This year I’m going to grow most of my early starts in containers. I like to try new things each year and keep what works as a gardening standard
I’ve had very little practice with container gardening, mostly casually grown flowers and herbs, so this project will have a learning curve. I thought you might like to follow along.
Before we start, I have to share my bargain purchase from last month: heirloom seed packets from Menards for .09 per packet. I bought 55 of them! They’re mostly flowers, because I’m such a food/seed snob. I have a terrific resource for heirloom vegetable seed.
Ah, the bees and butterflies will be ever so happy! :)
The plan. Seedlings are going to be handled a bit differently this year, I am planning to start the early crops directly in their assigned containers. Why stress them out by moving them, right?
I think I’ll also do mixed container tests: early short season, mixed with later long season crops, and a few flower seeds tossed in for attracting the beneficial insects we began luring last year. Here’s a quick guide to a growing calendar for zones 4 and 5.
I used this approach to gardening in the ground last year with mixed success. The best benefit was the overall space savings.
What I learned last year is that timing, sun, and water needs have to be considered for this to work well.
Here are a few of my containers:
Isn’t that exciting?! I know, I know, I’m such a sap over rusty old things.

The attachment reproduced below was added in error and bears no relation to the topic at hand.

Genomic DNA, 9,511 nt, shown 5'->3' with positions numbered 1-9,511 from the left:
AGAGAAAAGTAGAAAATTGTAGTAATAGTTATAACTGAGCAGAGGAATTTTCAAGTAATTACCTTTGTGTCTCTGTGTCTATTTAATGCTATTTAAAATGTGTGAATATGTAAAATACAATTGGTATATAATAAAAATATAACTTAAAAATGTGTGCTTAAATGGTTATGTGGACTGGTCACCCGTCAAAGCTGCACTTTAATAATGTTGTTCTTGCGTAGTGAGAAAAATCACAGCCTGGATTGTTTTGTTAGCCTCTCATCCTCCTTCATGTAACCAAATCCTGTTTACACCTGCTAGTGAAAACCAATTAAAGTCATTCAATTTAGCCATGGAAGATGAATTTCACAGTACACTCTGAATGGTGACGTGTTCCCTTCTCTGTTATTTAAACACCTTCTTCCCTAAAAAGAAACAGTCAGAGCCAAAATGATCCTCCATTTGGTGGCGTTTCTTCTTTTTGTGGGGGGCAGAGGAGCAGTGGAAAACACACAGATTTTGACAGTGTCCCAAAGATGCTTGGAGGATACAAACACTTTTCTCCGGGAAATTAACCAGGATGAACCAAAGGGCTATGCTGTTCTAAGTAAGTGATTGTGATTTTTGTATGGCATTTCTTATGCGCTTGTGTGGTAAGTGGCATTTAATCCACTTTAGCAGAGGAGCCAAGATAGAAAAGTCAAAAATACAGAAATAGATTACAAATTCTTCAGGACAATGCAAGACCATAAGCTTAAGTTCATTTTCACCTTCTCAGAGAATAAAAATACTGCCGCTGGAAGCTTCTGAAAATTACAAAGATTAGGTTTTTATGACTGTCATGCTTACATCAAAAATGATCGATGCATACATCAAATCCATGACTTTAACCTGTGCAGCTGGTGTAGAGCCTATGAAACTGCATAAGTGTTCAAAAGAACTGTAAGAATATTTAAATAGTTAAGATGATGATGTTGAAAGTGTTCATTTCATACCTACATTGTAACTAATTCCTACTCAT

The containers on the ground were salvaged items, so I just couldn’t beat the price.
The washstand was an auction purchase – I’ve removed the rollers for the project.
I’ve placed them next to the stationed water trough planter so that they’ll receive full sun. An added benefit is that this creates a nice border for the west edge of this garden plot.
The metal containers will be used for the late season crops: summer squash, cucumbers, sweet potatoes and peppers, since the containers are pretty sturdy and can handle trellises. I’ll also use these containers to do succession planting of the early crops that will have a second season.
I’ll intersperse lettuce seed and onion sets with the strawberries in the water trough, adding spinach and dill later in the season.
I have other plastic/resin containers that will be reused for the cole crops and started in my front porch “greenhouse”. The current soil will be dumped onto the garden areas and covered with leaves. (It will be interesting to see how the walking onions and wild violets in the containers react.)
The leaky 5 gallon buckets will be used for the carrot test, mixed with cilantro and a beneficial flower for fun. One leaky bucket will be saved for the washstand, to grow the sweet potatoes and beneficial flowers.
I’ll duct tape the worst bucket, leaving some exposed crack for water drainage.
The remaining container will grow onions, lettuce, spinach, beets, cauliflower, broccoli and radishes. It will be a self-watering container. I’ll show you that project later.
The soil I’ll use will be sterile soil and I’ll use the sterile potting soil mix that the seeds will start in for the duration of their growing period.
This is the mix I’m using this year (I play with all recipes, it’s just one of those things about me):
Here is my planned soil mix recipe:
- Peat moss – 2 parts
- Vermiculite – 1 part
- Perlite and Compost mix – 2 parts
There you have it! The “practical” container garden plan: affordable. Now to start the main garden plots plan.
Have you started your garden plans? I’m late to get started on my seedlings!